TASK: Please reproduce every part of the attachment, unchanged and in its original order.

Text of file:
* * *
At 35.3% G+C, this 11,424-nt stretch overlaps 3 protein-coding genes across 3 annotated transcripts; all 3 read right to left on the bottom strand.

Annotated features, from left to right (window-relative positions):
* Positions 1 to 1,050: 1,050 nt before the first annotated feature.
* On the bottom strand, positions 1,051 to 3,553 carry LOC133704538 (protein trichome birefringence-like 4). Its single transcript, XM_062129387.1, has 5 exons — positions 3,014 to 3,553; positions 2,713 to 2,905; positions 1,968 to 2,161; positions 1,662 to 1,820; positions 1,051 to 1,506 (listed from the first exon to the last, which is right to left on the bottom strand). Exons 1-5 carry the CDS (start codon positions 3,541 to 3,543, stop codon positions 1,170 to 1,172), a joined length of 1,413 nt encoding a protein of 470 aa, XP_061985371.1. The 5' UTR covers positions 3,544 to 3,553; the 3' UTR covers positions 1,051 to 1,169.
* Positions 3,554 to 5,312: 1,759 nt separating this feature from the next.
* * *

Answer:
At 35.3% G+C, this 11,424-nt stretch overlaps 3 protein-coding genes across 3 annotated transcripts; all 3 read right to left on the bottom strand.

Annotated features, from left to right (window-relative positions):
* Positions 1 to 1,050: 1,050 nt before the first annotated feature.
* On the bottom strand, positions 1,051 to 3,553 carry LOC133704538 (protein trichome birefringence-like 4). Its single transcript, XM_062129387.1, has 5 exons — positions 3,014 to 3,553; positions 2,713 to 2,905; positions 1,968 to 2,161; positions 1,662 to 1,820; positions 1,051 to 1,506 (listed from the first exon to the last, which is right to left on the bottom strand). Exons 1-5 carry the CDS (start codon positions 3,541 to 3,543, stop codon positions 1,170 to 1,172), a joined length of 1,413 nt encoding a protein of 470 aa, XP_061985371.1. The 5' UTR covers positions 3,544 to 3,553; the 3' UTR covers positions 1,051 to 1,169.
* Positions 3,554 to 5,312: 1,759 nt separating this feature from the next.